GROSS: So you say that you think this memory was established through repetition and routine, but if you gave him the same thing to eat for lunch every day and then asked him what did you have for lunch today, hours later, he probably wouldn't have remembered that, right?
CORKIN: No, because each day is a different episode. But there are other examples of things that he could learn - that he learned as a result of repetition. One of his - he watched a lot of television because he spent a lot of time at home, and one of his favorite programs was "All in the Family," with Archie Bunker being a not-PC individual.
And I think that he just captured Henry's fancy. And Henry watched this. There were reruns that were shown, I think, every day of the week. So he watched these programs a lot. And so over time he learned that Archie Bunker called his son-in-law Meathead.
Now, this is astonishing, that Henry, who for all practical purposes in everyday life remembered nothing, would know what Archie Bunker called his son-in-law, and yet is was something that was salient for him. He might have thought it was funny. It just captured his fancy. And because he heard it over and over and over again, it stuck with him.
GROSS: So as a scientist, when there's like an outlier here, like his ability to remember that Archie Bunker called his son Meathead, or his ability to remember where the bedroom was where he lived, is it - it must be like baffling at first, like this is disproving - unless you come up with a good answer, this is like disproving your theory.
CORKIN: That's right.
GROSS: So it's kind of like interesting and upsetting at the same time. I mean how do you deal with something that contradicts what you're finding and you have to come up with an explanation for it?
CORKIN: Well, what I did was to look at his brain, look at MRI scans of his brain, and try and explain it that way. Now, we know that he had a little bit of preserved memory tissue next to the hippocampus. I told you that the part of the perirhinal and parahippocampal cortex was removed, but the back two centimeters of these areas on both sides of his brain were intact.
We know from experiments in monkeys that the damage has to include the perirhinal cortex in order to produce an amnesia in the monkey that is as severe as HM's. So we know that these areas are important for memory. Obviously they weren't sufficient to sustain his memory in everyday life, but they still are memory areas.
And in addition to that, his cerebral cortex was intact. So he recruited these known memories, plus his well-functioning cortex, and was able to, you know, encode and store tiny bits of information. I mean he also knew things like, for example, that Julie Andrews was famous for singing on Broadway, that Lee Harvey Oswald assassinated the president, that Liza Minnelli was a movie star, actress and a dancer too.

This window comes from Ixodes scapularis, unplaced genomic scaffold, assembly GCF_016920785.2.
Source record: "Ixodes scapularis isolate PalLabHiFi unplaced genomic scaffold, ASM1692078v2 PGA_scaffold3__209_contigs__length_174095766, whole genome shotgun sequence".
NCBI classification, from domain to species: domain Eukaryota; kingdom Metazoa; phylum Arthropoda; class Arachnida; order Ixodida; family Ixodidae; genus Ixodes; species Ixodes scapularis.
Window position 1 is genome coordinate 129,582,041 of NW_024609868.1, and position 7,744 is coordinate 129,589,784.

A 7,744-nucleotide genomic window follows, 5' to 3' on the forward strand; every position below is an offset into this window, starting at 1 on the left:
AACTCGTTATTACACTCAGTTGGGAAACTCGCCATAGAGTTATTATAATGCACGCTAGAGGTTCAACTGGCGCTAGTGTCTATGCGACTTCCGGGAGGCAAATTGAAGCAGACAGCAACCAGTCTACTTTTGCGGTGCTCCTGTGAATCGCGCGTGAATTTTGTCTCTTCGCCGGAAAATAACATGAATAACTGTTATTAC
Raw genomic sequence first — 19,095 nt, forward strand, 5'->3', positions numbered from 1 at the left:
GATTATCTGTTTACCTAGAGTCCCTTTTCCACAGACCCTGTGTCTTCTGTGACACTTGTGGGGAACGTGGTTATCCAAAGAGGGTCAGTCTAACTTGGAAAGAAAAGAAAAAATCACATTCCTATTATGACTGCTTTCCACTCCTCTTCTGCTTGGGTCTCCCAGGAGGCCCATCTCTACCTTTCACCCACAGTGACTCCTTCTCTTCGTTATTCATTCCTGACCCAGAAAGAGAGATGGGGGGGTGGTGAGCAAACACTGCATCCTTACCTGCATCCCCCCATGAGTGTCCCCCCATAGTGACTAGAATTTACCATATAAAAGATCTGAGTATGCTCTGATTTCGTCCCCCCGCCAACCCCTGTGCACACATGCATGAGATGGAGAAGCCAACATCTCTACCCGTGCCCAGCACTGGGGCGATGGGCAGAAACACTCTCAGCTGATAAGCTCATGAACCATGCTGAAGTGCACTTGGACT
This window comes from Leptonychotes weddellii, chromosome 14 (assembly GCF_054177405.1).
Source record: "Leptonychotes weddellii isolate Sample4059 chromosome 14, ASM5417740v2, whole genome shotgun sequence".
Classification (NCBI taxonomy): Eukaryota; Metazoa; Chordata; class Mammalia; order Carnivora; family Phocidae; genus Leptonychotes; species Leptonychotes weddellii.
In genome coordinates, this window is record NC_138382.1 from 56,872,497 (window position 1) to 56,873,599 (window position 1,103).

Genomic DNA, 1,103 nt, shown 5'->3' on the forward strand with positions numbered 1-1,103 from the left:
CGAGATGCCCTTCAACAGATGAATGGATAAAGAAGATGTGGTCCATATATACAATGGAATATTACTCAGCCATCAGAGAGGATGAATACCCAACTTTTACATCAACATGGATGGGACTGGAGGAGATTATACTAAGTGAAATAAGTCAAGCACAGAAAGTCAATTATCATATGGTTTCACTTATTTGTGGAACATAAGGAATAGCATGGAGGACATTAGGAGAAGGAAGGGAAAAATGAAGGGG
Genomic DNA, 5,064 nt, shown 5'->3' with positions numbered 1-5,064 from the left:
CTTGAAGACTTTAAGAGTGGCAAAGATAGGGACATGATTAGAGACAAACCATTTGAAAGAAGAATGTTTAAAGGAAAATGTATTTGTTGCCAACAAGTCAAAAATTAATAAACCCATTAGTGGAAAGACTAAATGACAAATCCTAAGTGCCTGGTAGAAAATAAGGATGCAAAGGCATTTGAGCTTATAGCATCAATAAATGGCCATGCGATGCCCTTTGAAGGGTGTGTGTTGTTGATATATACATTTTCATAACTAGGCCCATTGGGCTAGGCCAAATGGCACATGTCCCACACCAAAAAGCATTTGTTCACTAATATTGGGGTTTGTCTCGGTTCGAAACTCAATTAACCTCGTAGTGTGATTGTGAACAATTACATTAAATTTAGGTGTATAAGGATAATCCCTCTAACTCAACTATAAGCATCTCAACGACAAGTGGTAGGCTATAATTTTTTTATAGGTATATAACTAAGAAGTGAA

He had these tiny little scraps of information about celebrities. Now, compared to healthy people his age, his performance was disastrous, but the fact that he could remember - could give accurate distinguishing information about any of these people was really extraordinary. And, you know, again he didn't learn it the same way that you or I would.
He learned it very slowly, by exposure over time, and probably there was an emotional component to the things he remembered, that something was very pleasing or very sad like the Kennedy assassination.
GROSS: Suzanne Corkin will be back in the second half of the show. Her new book about Henry Molaison and what his case taught her and other neuroscientists about memory is called "Permanent Present Tense." I'm Terry Gross and this is FRESH AIR.
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GROSS: This is FRESH AIR. I'm Terry Gross, back with neuroscientist Suzanne Corkin. She worked with and studied one of the most famous patients in the history of neuroscience, Henry Molaison. His case helped neuroscientists understand how memories are formed, stored and retrieved. Molaison had experimental surgery to alleviate his extreme epileptic seizures in 1953. The surgery left him with a form of amnesia, unable to create new memories. Corkin studied Molaison from 1962 until his death in 2008 and continues to study his preserved brain. Corkin heads the Corkin Lab at MIT and is the author of a new book about Molaison called "Permanent Present Tense."
When you start your research on Henry - on the patient known as HM - it was before there were MRIs, you couldn't image his brain.
GROSS: And, you know, modern neurology was in its very early stages then. So when MRIs and then FMRIs were developed, how did that change the nature of your research and what questions you were able to ask?